Imagine tree-lined planted promenades leading to the main entrance of every building. Boundless bike racks staffed with bike valets. Transit stops that sensitively integrate seating and shade, not clunky off-the-shelf afterthoughts. To say it’s impossible to retrofit cities, consider that virtually every entrance to every building in this country is required to build a wide, gently sloping, well-maintained pathway that’s essentially off-limits to anyone who is not operating a one-ton vehicle.

But a driveway is never just a driveway. It’s also a garage. And a parking space at the strip mall. And another one waiting in a downtown structure. Space for cars begets more space for cars. And cities keep requiring more of it. The most famous example of this is Apple Park, the tech company’s Norman Foster-designed headquarters in Cupertino, California. It’s considered one of the world’s greenest buildings. Yet, for 14,000 employees, there is parking for 11,000 cars. There is more square footage devoted to parking than office space. Sadly, this aligns with a nationwide trend: For every car in America, there are eight parking spots. Combine all these spots and you’d have a parking lot that equals the size of West Virginia.

Now, technically, the architect isn’t to blame. In Cupertino, as in most places in the United States, parking requirements are dictated by the city. But this is exactly the role architects must play in a time of crisis. To persuade their clients to change the rules. To protest archaic city policies. To propose parking maximums — not parking minimums.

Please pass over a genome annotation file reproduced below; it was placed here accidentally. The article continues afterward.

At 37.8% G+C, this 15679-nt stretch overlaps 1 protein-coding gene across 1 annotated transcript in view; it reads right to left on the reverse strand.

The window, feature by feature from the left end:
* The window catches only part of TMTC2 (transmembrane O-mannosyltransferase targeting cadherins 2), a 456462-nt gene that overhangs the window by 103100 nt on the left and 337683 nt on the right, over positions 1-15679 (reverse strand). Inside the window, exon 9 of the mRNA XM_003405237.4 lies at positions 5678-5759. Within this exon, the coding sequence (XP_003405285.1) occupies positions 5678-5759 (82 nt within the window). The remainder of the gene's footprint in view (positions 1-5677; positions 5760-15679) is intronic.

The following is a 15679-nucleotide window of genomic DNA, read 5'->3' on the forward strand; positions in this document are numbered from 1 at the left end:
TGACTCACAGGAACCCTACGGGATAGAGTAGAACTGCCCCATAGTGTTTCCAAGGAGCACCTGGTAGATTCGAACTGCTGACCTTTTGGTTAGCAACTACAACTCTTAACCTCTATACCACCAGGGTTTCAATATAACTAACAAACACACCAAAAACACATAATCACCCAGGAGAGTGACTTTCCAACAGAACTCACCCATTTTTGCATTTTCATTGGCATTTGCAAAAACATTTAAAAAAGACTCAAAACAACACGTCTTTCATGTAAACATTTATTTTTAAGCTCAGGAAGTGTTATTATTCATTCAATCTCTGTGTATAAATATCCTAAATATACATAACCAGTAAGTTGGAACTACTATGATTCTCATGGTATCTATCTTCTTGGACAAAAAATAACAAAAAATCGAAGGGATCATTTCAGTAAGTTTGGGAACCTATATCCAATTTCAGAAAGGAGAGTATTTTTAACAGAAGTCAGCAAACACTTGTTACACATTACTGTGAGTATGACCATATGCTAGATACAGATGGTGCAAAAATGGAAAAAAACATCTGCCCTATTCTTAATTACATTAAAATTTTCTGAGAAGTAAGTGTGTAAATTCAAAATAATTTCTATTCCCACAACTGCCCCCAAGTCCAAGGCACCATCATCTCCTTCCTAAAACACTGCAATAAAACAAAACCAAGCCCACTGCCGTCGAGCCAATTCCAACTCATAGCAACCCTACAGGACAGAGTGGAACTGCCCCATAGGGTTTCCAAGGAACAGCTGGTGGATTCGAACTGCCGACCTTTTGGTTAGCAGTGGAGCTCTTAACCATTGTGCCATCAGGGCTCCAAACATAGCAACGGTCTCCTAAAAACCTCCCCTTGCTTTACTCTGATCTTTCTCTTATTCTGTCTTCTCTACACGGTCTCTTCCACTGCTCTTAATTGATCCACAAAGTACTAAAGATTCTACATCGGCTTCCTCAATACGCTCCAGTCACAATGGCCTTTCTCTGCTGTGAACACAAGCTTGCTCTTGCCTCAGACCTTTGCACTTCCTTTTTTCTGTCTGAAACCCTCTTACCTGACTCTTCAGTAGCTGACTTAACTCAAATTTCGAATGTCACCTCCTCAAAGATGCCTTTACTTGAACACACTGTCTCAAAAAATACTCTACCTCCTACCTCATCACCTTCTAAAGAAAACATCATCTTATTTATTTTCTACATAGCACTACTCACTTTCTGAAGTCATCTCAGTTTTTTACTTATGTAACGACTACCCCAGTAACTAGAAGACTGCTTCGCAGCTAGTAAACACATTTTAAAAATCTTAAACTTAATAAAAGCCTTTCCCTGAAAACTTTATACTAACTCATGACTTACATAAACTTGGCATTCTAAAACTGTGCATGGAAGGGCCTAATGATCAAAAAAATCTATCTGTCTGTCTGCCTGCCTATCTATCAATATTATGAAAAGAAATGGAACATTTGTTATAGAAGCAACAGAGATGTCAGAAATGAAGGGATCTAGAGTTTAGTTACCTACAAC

Luckily, some traditionally car-focused structures are being built with a better future in mind. Parking structures are no longer designed with sloped floors, allowing them to easily be converted into living or working space. Surface lots are being reclaimed as flexible public spaces that can serve the community instead of just accommodating motionless vehicles. Garages are being turned into backyard homes, helping families live more closely to desirable, walkable neighborhoods. And instead of guaranteeing free parking, workplaces are providing access to electric car share systems, fleets of electric cargo bikes, and transit passes that are automatically topped off every year. In each of these situations, cars are still allowed. The difference is that the car is no longer the default — it is a carefully considered, slow-moving, zero-emission guest.

Critics of these ideas might argue that they are not as convenient as our car-dominated status quo. But convenient for whom? One-third of Americans cannot or do not drive, and not all of those people can afford to pay someone to do it for them.

It’s time to reconsider every drive-thru, every strip mall, every driveway, every garage, every valet stand, and every parking structure for what it is — a relic of an unacceptable past that is holding us back from a more inclusive future. Reorienting cities away from cars is an opportunity to design places with less pollution and fewer crashes, but it’s also a chance to finally create spaces that are truly accessible to all.

That’s because prioritizing cars over people is fueling another crisis. Every space we devote to storing cars is space that can’t be used for housing people. Parking requirements not only limit the habitable size of buildings; they also make construction more financially onerous, meaning those costs get passed down to residents. Higher housing costs and fewer available units mean people must live further and further away from the places they need to go. Forced to choose between a home and a car, some people opt to live in their vehicles. After all, cities have plenty of places to park.